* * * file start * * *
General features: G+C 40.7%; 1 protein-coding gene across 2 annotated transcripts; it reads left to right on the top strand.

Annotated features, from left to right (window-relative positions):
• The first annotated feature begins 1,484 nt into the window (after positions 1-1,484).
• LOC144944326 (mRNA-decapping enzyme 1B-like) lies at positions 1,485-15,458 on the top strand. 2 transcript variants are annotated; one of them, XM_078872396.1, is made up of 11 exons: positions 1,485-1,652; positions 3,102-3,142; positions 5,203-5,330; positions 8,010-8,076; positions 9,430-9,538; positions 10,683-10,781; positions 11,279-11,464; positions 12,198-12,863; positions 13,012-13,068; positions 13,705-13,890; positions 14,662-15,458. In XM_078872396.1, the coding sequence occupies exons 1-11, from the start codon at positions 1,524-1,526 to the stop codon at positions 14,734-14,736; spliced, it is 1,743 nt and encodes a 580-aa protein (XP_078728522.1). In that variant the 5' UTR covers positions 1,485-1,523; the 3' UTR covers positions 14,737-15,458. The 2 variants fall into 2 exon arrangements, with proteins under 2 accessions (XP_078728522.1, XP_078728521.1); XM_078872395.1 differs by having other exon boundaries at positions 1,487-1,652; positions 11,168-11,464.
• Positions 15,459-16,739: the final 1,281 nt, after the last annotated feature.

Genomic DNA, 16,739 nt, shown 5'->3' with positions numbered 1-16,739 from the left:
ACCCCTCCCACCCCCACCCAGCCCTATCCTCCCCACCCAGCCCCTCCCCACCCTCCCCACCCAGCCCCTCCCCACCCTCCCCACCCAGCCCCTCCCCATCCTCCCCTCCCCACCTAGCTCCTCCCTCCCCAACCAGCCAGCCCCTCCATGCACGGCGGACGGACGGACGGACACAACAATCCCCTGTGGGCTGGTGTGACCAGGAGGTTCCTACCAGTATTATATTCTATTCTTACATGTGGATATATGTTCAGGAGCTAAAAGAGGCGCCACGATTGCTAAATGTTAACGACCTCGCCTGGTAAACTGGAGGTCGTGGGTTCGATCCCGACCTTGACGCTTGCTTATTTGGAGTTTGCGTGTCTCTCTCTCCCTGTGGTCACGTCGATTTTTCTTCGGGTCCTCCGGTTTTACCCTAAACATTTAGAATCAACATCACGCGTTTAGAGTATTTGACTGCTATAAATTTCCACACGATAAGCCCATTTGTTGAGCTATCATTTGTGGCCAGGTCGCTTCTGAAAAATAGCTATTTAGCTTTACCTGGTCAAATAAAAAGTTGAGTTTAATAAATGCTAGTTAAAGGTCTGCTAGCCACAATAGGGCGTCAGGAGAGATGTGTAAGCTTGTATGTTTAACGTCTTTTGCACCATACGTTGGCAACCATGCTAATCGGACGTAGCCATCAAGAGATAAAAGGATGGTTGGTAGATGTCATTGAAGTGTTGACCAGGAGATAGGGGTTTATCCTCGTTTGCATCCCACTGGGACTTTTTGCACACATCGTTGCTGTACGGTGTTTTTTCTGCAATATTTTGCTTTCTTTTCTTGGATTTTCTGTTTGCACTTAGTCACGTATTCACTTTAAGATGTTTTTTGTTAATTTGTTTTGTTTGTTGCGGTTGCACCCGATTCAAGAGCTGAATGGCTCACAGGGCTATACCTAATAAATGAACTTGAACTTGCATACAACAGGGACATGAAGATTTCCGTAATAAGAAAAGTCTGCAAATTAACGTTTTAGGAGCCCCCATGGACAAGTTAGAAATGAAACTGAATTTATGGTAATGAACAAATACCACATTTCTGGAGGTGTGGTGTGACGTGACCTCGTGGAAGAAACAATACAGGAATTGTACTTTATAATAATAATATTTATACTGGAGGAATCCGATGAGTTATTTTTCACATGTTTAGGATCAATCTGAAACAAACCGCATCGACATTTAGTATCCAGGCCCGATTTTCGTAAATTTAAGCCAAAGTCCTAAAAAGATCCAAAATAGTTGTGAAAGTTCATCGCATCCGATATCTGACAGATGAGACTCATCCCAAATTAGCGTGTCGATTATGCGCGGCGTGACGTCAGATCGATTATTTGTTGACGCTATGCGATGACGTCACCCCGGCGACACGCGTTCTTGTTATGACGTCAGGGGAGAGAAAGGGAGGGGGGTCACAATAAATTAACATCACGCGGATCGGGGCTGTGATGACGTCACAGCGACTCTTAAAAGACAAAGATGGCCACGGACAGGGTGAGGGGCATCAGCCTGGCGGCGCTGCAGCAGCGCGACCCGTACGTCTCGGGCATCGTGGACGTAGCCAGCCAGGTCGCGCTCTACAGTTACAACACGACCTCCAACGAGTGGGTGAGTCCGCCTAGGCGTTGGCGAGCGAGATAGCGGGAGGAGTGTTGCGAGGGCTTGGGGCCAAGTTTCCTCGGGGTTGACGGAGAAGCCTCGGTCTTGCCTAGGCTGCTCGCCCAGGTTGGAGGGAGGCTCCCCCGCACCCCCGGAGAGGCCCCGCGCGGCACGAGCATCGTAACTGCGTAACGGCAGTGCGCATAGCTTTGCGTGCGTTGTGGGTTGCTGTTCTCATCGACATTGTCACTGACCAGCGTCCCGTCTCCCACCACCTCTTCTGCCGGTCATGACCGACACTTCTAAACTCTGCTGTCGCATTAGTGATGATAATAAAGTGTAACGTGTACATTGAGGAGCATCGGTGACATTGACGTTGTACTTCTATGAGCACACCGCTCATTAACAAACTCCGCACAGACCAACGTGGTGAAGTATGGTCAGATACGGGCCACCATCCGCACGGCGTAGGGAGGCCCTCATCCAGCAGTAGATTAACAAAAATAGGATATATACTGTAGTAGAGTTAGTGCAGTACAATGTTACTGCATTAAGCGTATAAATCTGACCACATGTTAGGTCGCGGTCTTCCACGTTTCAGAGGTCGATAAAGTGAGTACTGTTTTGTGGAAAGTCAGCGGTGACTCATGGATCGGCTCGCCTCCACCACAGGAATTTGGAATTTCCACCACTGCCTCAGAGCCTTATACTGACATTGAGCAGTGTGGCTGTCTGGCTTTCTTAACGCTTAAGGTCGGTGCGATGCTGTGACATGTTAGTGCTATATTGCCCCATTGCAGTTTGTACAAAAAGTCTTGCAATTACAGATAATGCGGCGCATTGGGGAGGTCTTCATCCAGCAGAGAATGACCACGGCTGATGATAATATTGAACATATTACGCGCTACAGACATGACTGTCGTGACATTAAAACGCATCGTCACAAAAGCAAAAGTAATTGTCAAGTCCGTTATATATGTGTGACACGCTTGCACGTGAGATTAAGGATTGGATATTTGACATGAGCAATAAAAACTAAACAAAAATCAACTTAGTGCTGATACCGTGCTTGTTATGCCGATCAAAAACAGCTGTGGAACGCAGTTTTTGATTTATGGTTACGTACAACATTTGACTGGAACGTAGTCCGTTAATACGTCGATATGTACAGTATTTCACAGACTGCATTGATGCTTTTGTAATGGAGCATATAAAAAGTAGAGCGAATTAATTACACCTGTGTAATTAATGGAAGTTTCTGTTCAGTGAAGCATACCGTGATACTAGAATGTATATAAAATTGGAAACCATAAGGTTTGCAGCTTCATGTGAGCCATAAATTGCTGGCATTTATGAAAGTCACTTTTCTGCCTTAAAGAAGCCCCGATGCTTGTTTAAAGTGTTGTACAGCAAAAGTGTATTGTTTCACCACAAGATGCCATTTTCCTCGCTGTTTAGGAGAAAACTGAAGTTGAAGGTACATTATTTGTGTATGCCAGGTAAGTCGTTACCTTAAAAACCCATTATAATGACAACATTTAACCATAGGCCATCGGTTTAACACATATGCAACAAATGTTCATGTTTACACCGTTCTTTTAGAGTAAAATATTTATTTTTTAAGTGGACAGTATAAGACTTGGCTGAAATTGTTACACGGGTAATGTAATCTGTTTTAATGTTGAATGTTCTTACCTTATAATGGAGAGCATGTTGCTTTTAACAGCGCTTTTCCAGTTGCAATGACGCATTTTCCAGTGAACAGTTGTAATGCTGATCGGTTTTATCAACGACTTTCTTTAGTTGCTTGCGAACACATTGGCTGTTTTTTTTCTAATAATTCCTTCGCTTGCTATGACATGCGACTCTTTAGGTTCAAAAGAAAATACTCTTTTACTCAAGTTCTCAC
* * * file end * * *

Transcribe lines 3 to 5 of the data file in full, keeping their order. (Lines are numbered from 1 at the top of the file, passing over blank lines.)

• The first annotated feature begins 1,484 nt into the window (after positions 1-1,484).
• LOC144944326 (mRNA-decapping enzyme 1B-like) lies at positions 1,485-15,458 on the top strand. 2 transcript variants are annotated; one of them, XM_078872396.1, is made up of 11 exons: positions 1,485-1,652; positions 3,102-3,142; positions 5,203-5,330; positions 8,010-8,076; positions 9,430-9,538; positions 10,683-10,781; positions 11,279-11,464; positions 12,198-12,863; positions 13,012-13,068; positions 13,705-13,890; positions 14,662-15,458. In XM_078872396.1, the coding sequence occupies exons 1-11, from the start codon at positions 1,524-1,526 to the stop codon at positions 14,734-14,736; spliced, it is 1,743 nt and encodes a 580-aa protein (XP_078728522.1). In that variant the 5' UTR covers positions 1,485-1,523; the 3' UTR covers positions 14,737-15,458. The 2 variants fall into 2 exon arrangements, with proteins under 2 accessions (XP_078728522.1, XP_078728521.1); XM_078872395.1 differs by having other exon boundaries at positions 1,487-1,652; positions 11,168-11,464.
• Positions 15,459-16,739: the final 1,281 nt, after the last annotated feature.